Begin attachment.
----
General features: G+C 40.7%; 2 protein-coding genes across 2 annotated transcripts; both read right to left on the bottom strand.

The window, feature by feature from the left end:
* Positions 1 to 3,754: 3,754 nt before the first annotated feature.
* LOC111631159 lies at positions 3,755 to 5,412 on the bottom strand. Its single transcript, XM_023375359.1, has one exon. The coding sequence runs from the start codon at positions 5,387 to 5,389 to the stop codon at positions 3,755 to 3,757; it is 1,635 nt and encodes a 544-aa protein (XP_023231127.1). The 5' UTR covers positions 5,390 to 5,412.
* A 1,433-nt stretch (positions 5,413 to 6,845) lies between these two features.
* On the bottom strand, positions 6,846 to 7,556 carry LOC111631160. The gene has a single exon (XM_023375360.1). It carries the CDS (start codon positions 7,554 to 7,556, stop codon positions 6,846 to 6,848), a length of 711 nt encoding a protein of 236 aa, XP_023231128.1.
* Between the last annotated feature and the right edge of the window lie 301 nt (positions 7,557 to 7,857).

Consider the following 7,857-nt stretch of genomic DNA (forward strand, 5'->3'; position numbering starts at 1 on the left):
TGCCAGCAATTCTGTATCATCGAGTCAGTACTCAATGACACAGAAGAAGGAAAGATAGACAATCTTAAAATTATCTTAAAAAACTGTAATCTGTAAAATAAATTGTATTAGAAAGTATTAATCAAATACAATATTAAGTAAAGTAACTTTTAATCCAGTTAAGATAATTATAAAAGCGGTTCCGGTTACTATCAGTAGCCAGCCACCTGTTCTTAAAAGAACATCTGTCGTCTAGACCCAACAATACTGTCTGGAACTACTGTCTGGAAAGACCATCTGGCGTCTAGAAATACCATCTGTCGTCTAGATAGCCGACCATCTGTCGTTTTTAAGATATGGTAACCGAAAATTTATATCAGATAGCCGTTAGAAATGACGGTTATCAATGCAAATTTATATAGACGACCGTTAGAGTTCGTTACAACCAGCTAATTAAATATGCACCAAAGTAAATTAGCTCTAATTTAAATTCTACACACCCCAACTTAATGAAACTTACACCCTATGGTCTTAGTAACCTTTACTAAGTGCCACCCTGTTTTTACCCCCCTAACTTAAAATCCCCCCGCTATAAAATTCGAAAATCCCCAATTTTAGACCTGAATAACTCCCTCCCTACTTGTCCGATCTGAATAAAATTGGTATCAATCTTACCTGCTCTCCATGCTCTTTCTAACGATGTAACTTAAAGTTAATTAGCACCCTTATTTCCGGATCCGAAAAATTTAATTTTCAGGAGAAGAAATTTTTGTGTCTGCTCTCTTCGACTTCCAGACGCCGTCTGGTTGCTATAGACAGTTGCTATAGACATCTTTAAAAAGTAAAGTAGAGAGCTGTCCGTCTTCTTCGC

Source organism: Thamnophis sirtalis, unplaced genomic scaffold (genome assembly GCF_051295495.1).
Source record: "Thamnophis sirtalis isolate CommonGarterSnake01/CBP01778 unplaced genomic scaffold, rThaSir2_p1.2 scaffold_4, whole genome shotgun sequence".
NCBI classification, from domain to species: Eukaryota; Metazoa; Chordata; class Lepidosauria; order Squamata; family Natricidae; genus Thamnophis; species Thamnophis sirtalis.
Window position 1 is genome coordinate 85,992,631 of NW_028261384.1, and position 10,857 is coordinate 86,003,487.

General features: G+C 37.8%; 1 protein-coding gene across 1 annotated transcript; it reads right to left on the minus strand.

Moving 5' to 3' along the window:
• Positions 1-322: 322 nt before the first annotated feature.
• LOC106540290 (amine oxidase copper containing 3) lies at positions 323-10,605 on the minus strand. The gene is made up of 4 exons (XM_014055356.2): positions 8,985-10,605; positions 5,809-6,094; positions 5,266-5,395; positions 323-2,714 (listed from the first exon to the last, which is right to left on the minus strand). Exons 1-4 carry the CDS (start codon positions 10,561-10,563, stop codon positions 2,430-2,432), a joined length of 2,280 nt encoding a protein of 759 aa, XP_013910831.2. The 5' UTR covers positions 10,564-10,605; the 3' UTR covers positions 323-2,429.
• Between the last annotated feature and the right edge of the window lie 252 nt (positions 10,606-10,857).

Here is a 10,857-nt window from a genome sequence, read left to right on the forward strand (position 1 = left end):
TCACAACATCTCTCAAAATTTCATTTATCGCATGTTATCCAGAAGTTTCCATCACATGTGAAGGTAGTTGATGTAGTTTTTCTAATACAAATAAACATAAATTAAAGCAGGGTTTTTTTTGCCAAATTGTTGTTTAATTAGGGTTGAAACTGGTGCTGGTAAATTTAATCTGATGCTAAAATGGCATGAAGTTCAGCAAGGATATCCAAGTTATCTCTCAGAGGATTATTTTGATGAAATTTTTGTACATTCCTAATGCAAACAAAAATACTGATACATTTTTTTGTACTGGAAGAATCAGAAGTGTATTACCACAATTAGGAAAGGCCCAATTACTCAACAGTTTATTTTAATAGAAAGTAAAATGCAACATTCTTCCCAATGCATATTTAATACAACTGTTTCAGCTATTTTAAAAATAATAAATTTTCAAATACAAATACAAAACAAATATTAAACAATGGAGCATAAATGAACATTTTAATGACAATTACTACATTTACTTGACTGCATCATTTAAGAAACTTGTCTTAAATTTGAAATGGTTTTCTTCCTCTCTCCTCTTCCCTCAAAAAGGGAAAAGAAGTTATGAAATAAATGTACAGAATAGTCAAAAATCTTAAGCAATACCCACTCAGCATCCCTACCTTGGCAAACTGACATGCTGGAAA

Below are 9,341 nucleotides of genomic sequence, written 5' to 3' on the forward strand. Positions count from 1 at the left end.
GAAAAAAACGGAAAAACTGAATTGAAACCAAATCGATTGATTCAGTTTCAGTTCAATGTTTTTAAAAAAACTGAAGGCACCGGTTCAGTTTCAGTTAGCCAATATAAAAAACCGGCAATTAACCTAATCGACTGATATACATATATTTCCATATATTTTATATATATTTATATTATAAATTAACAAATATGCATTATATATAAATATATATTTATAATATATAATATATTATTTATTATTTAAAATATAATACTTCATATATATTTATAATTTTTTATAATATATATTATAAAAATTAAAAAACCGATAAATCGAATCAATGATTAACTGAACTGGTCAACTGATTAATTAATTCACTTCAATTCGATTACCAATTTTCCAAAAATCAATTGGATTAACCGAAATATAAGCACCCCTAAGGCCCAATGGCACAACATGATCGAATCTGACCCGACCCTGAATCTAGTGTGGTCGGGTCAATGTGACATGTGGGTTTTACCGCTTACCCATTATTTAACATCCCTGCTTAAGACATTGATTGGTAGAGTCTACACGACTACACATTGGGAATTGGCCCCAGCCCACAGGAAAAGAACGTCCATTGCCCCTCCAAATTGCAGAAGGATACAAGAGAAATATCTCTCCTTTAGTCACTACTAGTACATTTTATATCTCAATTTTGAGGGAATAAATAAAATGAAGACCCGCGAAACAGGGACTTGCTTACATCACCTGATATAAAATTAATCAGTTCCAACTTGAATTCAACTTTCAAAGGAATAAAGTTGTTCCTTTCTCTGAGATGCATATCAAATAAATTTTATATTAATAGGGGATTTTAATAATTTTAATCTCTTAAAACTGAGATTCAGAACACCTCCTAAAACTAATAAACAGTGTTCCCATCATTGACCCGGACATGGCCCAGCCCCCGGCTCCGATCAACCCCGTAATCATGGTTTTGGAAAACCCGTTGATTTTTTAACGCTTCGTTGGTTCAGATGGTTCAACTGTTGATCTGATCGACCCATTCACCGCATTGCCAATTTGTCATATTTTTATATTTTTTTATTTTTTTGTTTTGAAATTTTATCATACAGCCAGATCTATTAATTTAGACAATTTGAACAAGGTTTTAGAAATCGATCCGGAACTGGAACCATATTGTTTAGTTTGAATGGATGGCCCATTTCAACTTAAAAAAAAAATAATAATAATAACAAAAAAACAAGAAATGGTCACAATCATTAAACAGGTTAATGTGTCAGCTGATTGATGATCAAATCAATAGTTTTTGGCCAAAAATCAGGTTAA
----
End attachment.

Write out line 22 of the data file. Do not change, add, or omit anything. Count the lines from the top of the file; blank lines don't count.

GAAAAAAACGGAAAAACTGAATTGAAACCAAATCGATTGATTCAGTTTCAGTTCAATGTTTTTAAAAAAACTGAAGGCACCGGTTCAGTTTCAGTTAGCCAATATAAAAAACCGGCAATTAACCTAATCGACTGATATACATATATTTCCATATATTTTATATATATTTATATTATAAATTAACAAATATGCATTATATATAAATATATATTTATAATATATAATATATTATTTATTATTTAAAATATAATACTTCATATATATTTATAATTTTTTATAATATATATTATAAAAATTAAAAAACCGATAAATCGAATCAATGATTAACTGAACTGGTCAACTGATTAATTAATTCACTTCAATTCGATTACCAATTTTCCAAAAATCAATTGGATTAACCGAAATATAAGCACCCCTAAGGCCCAATGGCACAACATGATCGAATCTGACCCGACCCTGAATCTAGTGTGGTCGGGTCAATGTGACATGTGGGTTTTACCGCTTACCCATTATTTAACATCCCTGCTTAAGACATTGATTGGTAGAGTCTACACGACTACACATTGGGAATTGGCCCCAGCCCACAGGAAAAGAACGTCCATTGCCCCTCCAAATTGCAGAAGGATACAAGAGAAATATCTCTCCTTTAGTCACTACTAGTACATTTTATATCTCAATTTTGAGGGAATAAATAAAATGAAGACCCGCGAAACAGGGACTTGCTTACATCACCTGATATAAAATTAATCAGTTCCAACTTGAATTCAACTTTCAAAGGAATAAAGTTGTTCCTTTCTCTGAGATGCATATCAAATAAATTTTATATTAATAGGGGATTTTAATAATTTTAATCTCTTAAAACTGAGATTCAGAACACCTCCTAAAACTAATAAACAGTGTTCCCATCATTGACCCGGACATGGCCCAGCCCCCGGCTCCGATCAACCCCGTAATCATGGTTTTGGAAAACCCGTTGATTTTTTAACGCTTCGTTGGTTCAGATGGTTCAACTGTTGATCTGATCGACCCATTCACCGCATTGCCAATTTGTCATATTTTTATATTTTTTTATTTTTTTGTTTTGAAATTTTATCATACAGCCAGATCTATTAATTTAGACAATTTGAACAAGGTTTTAGAAATCGATCCGGAACTGGAACCATATTGTTTAGTTTGAATGGATGGCCCATTTCAACTTAAAAAAAAAATAATAATAATAACAAAAAAACAAGAAATGGTCACAATCATTAAACAGGTTAATGTGTCAGCTGATTGATGATCAAATCAATAGTTTTTGGCCAAAAATCAGGTTAA